It is expected that by next year, the combined spending power of Millennials (generally defined as people who were born between the years 1981 and 1996 — i.e. 23 to 38 years old) will represent a combined spending power of $1.4 Trillion. That’s a very big number indeed (see accompanying graphic to this week’s blog for visualisation!
One of the definitions of ‘Nownership’ that you’ll find online is ‘the act or state of not owning anything’ and its origins can be traced back to the immediate aftermath of the global economic crash that happened in 2008 when a lot of people around the world and in particular in the highly capitalistic US lost everything — including their homes. This economic Armageddon made a huge impression on the children of people (primarily ‘baby boomers’) who were most impacted by the downturn with the result that many of them vowed that they would never allow themselves to be caught in a similar situation of vulnerability to that of their parents. It also happened to coincide with the increasing difficulty that people were having in raising finance to get mortgages — particularly in places experiencing rocketing rental costs such as the San Francisco area. This confluence of events manifested itself in two seemingly unrelated trends: The growth of the ‘tiny house’ movement and the re calibration of expectations that had prior to this point, been generally referred to as the ‘American Dream’.
Fast forward to today and you’ll find that the average Millennial is more preoccupied with the notion of ‘experiences’ rather than ‘things’. Indeed, in a recent poll, a whopping 74% of Americans stated that they prioritized experiences over products. It’s also no longer a peculiarly American phenomenon either. As recently as last week, a poll of almost 2,000 holidaymakers in the UK conducted by Holiday Hypermarket revealed that 88% of those asked, believe that a holiday abroad with a loved one ‘would bring them the most genuine happiness in comparison to material goods such as a new car or mobile phone’.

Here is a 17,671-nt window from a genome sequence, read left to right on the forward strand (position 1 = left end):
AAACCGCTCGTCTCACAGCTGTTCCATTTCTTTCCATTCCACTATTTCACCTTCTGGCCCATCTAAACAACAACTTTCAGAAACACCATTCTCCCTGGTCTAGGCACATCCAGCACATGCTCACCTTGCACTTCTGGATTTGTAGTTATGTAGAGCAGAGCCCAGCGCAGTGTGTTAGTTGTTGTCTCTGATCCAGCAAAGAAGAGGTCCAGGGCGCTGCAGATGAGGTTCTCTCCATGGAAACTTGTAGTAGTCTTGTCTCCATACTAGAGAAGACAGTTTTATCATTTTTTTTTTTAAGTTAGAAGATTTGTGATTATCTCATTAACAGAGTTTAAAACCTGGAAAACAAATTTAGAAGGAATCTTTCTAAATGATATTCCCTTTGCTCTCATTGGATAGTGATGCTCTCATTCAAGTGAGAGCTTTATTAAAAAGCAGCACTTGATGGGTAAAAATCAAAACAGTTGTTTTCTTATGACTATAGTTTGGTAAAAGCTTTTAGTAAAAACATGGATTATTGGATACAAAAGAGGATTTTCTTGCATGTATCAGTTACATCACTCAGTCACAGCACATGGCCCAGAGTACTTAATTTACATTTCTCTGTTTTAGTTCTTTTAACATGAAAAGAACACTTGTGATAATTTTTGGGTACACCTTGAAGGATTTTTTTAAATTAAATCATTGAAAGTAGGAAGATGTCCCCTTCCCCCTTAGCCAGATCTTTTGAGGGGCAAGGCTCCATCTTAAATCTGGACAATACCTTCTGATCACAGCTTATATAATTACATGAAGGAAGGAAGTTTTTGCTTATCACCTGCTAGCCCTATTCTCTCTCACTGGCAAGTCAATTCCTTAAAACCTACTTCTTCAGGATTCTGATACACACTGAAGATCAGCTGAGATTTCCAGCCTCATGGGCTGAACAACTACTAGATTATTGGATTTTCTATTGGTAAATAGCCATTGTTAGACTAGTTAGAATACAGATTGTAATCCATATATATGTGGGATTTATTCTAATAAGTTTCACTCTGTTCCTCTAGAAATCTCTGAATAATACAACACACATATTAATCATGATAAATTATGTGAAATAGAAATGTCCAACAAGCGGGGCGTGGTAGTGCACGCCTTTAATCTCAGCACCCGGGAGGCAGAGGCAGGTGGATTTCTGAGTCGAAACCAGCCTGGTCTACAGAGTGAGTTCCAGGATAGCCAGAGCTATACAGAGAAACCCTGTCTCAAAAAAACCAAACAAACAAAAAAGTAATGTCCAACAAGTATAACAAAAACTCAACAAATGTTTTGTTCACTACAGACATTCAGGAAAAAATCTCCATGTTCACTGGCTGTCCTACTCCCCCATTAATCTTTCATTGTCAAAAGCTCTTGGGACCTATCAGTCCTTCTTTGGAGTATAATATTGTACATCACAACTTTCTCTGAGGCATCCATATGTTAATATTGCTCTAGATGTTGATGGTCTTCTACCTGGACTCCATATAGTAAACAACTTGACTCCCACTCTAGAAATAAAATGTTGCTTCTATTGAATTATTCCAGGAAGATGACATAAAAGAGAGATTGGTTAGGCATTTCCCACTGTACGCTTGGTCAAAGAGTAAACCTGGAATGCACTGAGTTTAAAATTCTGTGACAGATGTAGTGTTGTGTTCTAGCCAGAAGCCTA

The increasing popularity of experiential travel in recent years — in Ireland as well as abroad — would appear to validate these findings too! All good news for travel agents then as this kind of travel is not exactly the kind of travel arrangement that can be easily booked online as it has not become commoditised like hotel rooms, car hire or low-cost flights.
There is a great saying that we in Travelbug have used in our own marketing activities in the past which states that ‘Travel is the only thing that you buy that makes you richer’. Some clever clogs will now have to try and concoct a witty saying that somehow incorporates the word ‘Nownership’ in it as I suspect we’re going to start hearing it more and more often from now on!